A lot of people want to learn what to do to make money in the market and I’ve written a plethora of articles on that topic. From trading strategies to money management, to how to perfect your entry into the market, I’ve written extensively about the various aspects of making money trading.
However, what a lot of people need to know is not just good trading offense, but good defense as well. Good defense is much more important for a trader than good offense. I’ve also written about this topic of defense in trading, but not as much as the ‘offense’ of trading. So, today, due to several emails I’ve received over the years, I thought this might be a good topic to help beginning and seasoned traders alike. Let’s discuss what I do to avoid giving back profits and losing money to the market.
- Avoid the chop, avoid the whipsaw
The number one thing you can do to avoid losing large sums of money to the market, something that is 100% within your control, is not manifesting trades out of thin air when there simply is nothing to trade.
The longer you look at your chart to try and make sense of it when there simply is nothing to trade, the higher chance you will lose. A good trade should jump out at you without having to stare at the charts for 30 minutes to see it.
If there’s nothing there, don’t trade. Staring won’t help a trade form. If it’s not there, it’s not there. No signal, no trend, just avoid it.
Also, avoid trading choppy markets because it is these market conditions that often cause traders to manifest trades that aren’t there. Good, obvious trades, form in trending markets and (or) from key chart levels, not in sideways chop.
The market is guided by levels and if the market you’re looking at isn’t clearly demonstrating that it’s respecting levels then it may be best to stand aside for a while. If you’re in a friendly market, this will be obvious, if you’re not in a friendly market things will be quite haphazard and choppy. The market will tell you what it’s doing around key levels; breaking, holding, re-testing etc.
If you want to avoid losing your shirt, pants and the whole farm to the market, re-read this section again and follow the wisdom consistently.
The chart below is an example of sideways and very choppy price action that would be better left alone, rather than lose your money trying to trade it:
- Don’t risk more than you can mentally afford to lose
Please don’t brush this off as just another cliché statement on money management: Every single person including myself at times, has risked well above their purse limit. Whether it’s adding to a position, risking too much per trade or just being greedy, if you want to survive in the market, you must start thinking about the money as if it’s real and in your hand. You must determine your set amount per trade, your initial trading capital and until you can prove to yourself that you are successful for a period of time, these parameters and dollar amounts should not change under any circumstance.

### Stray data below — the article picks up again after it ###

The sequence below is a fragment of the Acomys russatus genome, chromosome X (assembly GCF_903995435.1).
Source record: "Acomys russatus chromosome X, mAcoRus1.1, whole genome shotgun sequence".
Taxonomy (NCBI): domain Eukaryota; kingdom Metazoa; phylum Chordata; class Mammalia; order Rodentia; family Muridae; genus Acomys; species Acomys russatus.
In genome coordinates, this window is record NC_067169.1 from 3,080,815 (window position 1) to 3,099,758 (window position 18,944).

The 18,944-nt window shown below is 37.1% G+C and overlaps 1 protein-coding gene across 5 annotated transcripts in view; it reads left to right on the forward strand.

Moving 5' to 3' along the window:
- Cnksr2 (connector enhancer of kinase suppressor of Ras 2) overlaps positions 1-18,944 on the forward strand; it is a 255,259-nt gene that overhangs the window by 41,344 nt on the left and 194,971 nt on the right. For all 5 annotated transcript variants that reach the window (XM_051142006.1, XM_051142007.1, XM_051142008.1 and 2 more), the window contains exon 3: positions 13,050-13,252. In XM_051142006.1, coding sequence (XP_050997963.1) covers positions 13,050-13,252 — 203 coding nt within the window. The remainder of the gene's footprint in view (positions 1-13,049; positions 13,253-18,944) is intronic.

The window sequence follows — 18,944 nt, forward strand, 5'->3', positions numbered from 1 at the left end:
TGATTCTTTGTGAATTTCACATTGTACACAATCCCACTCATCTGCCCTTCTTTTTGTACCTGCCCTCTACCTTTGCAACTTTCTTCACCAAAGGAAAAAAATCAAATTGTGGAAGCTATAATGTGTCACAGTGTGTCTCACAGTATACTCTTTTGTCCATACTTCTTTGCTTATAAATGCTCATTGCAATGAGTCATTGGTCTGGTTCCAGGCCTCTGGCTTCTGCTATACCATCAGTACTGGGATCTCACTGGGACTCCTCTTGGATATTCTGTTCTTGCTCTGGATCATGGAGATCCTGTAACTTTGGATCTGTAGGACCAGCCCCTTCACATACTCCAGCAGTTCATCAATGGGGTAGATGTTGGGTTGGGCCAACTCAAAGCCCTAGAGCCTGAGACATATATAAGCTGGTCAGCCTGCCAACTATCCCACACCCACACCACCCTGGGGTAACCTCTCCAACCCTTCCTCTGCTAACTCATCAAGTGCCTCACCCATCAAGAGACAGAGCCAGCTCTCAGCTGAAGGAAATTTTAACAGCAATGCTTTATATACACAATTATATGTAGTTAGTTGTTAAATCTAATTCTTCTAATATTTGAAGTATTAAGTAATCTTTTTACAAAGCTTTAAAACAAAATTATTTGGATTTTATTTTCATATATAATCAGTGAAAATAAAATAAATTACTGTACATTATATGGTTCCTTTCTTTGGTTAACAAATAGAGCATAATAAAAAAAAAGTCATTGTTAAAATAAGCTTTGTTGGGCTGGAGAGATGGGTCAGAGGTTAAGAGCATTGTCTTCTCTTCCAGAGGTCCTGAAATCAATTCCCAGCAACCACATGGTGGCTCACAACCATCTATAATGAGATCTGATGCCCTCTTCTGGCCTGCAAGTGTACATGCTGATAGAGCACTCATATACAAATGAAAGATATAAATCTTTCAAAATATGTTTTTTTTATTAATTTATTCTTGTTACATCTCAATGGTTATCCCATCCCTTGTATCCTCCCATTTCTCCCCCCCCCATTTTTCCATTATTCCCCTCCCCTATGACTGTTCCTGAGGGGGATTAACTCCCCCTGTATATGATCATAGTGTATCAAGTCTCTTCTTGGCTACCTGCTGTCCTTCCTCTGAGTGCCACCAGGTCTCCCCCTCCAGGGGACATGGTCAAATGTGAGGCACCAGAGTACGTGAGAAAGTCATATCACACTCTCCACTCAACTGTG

If you sat down and said your risk per trade is $100, don’t change that until you’ve had a period of success because there’s just no logical mathematical reason to do so. There’s no point in trading if you don’t aim to make at least a 1:1 risk reward per trade or greater (ie: targets need to be wider than stops). You would be surprised how many people don’t even understand that basic concept.
- Day-trading fallacy and over-trading.
Another big reason so many traders lose so much money, is that they give in to the allure and temptation of day-trading. What day-trading is, is over-trading. I have written many articles on the perils of over-trading, but since it’s such a big reason traders unnecessarily lose money in the market, it’s important to discuss it again…
I believe in and teach a low-frequency trading approach. You must let your trades play out without interfering, because trades often take longer than expected to play out. Markets will often go further than we think, and the only way to get on-board big moves in the market (which is what makes you a lot of money), is by being patient and leaving your trades alone.
The only real chance a smaller retail trader has (like you), is patiently waiting for obvious trades to set up and then taking a decent size position that you hold for a period of days or even weeks. Trying to day-trading, dodging in and out of the market multiple times a day, is a fool’s game that will leave you frustrated, angry and broke.
- Develop and maintain the proper trading mindset
The proper trading mindset is one of neutrality. You must not become attached to any trade or position you enter. You must TRULY not care if a trade wins or loses. Once you start caring, you start getting emotional and that leads to trading mistakes like over-trading or risking too much.
Money management has the biggest effect on your emotions. What I mean is, managing your risk is the most powerful tool that you can use to make sure you remain neutral. You must determine what your dollar amount is that you can risk and be mentally OK with losing. If you get attached to a loss or win, trading will become an extremely difficult game where you feel like you’re constantly losing. Trading is essentially a game of math, by that I mean, risk reward; making sure your wins are greater than your losses. For the most part, if you apply logical entries, proper mathematics (risk management) and a neutral mindset, you do stand a chance in the competitive sport we call market speculation.